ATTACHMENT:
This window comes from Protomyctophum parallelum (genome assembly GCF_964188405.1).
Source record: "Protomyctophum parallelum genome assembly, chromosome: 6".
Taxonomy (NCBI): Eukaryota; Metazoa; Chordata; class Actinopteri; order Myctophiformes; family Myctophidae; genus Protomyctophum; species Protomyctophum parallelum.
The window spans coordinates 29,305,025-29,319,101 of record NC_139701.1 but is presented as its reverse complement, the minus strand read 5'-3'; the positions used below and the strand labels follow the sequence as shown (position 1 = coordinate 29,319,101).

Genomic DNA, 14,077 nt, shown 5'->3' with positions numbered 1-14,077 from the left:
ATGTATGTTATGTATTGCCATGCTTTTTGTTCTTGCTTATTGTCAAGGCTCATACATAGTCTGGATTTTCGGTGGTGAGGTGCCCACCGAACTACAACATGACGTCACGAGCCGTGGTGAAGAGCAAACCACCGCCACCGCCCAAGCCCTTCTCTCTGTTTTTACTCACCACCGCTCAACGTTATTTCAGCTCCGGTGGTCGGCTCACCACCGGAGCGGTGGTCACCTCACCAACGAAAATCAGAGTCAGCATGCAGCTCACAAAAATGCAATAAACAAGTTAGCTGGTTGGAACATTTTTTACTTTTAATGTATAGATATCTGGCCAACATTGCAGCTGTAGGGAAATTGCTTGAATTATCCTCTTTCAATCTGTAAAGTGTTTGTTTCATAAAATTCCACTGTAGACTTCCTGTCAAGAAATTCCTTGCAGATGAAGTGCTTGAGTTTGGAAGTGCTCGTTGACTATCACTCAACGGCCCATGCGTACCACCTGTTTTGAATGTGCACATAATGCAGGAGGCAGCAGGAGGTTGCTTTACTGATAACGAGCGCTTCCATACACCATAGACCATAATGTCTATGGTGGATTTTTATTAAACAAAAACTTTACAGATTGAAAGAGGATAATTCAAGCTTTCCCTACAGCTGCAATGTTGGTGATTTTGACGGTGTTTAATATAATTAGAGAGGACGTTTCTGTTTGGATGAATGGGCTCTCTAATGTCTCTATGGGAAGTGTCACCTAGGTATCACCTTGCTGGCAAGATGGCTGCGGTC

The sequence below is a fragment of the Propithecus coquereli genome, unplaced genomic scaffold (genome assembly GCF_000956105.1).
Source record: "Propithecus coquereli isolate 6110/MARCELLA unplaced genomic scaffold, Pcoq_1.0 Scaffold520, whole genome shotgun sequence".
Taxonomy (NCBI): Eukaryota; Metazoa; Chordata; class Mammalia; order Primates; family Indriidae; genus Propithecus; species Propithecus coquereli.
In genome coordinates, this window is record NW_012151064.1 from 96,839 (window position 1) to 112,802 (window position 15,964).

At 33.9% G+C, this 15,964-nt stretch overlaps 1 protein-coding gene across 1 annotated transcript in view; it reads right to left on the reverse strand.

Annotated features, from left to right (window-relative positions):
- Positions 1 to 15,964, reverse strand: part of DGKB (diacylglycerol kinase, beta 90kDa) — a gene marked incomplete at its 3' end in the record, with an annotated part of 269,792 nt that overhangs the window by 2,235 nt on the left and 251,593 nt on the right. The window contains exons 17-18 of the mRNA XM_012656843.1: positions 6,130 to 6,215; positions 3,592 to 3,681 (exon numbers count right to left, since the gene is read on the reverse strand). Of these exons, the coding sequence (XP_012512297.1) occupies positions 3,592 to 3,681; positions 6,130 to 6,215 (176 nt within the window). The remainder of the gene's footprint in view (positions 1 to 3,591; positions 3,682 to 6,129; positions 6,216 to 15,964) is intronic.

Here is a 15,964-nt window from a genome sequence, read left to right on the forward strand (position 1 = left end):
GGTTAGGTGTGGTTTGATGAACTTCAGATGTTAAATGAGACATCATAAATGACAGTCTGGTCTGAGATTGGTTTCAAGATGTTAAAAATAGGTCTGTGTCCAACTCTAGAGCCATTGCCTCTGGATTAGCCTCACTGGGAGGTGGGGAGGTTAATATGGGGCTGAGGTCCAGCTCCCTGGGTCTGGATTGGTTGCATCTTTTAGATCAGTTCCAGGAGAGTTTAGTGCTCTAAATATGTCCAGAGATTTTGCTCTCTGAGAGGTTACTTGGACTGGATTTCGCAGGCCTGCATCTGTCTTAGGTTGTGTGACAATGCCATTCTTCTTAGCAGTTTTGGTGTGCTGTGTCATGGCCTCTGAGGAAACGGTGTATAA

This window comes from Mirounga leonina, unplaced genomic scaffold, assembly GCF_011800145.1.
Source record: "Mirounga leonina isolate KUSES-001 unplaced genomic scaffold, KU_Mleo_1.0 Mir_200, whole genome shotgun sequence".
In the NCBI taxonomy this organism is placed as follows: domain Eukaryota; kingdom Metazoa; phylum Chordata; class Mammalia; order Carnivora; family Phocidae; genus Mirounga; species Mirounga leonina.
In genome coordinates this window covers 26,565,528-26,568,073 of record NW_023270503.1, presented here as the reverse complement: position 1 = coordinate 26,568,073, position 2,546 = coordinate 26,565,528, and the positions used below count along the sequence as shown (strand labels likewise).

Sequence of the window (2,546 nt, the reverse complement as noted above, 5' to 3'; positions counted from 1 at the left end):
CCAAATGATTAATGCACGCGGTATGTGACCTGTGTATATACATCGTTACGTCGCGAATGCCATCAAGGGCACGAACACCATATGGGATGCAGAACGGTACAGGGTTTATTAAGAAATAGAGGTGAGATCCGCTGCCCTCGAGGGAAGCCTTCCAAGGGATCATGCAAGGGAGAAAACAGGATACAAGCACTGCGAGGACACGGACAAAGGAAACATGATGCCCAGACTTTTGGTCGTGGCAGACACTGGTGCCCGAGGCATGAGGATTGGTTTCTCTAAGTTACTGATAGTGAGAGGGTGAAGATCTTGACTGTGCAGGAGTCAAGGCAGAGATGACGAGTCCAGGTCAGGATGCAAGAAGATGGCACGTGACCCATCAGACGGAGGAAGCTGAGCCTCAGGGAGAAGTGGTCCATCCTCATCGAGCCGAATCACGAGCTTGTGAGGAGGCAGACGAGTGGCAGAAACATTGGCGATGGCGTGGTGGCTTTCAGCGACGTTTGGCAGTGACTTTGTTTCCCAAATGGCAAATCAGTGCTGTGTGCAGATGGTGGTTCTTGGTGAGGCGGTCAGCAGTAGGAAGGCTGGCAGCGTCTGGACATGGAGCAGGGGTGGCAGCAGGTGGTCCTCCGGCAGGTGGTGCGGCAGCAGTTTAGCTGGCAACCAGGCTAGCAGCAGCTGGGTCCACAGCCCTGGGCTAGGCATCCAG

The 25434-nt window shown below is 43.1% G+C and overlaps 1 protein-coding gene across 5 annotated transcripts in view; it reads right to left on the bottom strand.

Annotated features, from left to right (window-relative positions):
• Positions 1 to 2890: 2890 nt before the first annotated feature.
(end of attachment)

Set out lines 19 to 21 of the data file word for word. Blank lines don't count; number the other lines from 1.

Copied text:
In genome coordinates this window covers 26,565,528-26,568,073 of record NW_023270503.1, presented here as the reverse complement: position 1 = coordinate 26,568,073, position 2,546 = coordinate 26,565,528, and the positions used below count along the sequence as shown (strand labels likewise).

Sequence of the window (2,546 nt, the reverse complement as noted above, 5' to 3'; positions counted from 1 at the left end):
CCAAATGATTAATGCACGCGGTATGTGACCTGTGTATATACATCGTTACGTCGCGAATGCCATCAAGGGCACGAACACCATATGGGATGCAGAACGGTACAGGGTTTATTAAGAAATAGAGGTGAGATCCGCTGCCCTCGAGGGAAGCCTTCCAAGGGATCATGCAAGGGAGAAAACAGGATACAAGCACTGCGAGGACACGGACAAAGGAAACATGATGCCCAGACTTTTGGTCGTGGCAGACACTGGTGCCCGAGGCATGAGGATTGGTTTCTCTAAGTTACTGATAGTGAGAGGGTGAAGATCTTGACTGTGCAGGAGTCAAGGCAGAGATGACGAGTCCAGGTCAGGATGCAAGAAGATGGCACGTGACCCATCAGACGGAGGAAGCTGAGCCTCAGGGAGAAGTGGTCCATCCTCATCGAGCCGAATCACGAGCTTGTGAGGAGGCAGACGAGTGGCAGAAACATTGGCGATGGCGTGGTGGCTTTCAGCGACGTTTGGCAGTGACTTTGTTTCCCAAATGGCAAATCAGTGCTGTGTGCAGATGGTGGTTCTTGGTGAGGCGGTCAGCAGTAGGAAGGCTGGCAGCGTCTGGACATGGAGCAGGGGTGGCAGCAGGTGGTCCTCCGGCAGGTGGTGCGGCAGCAGTTTAGCTGGCAACCAGGCTAGCAGCAGCTGGGTCCACAGCCCTGGGCTAGGCATCCAG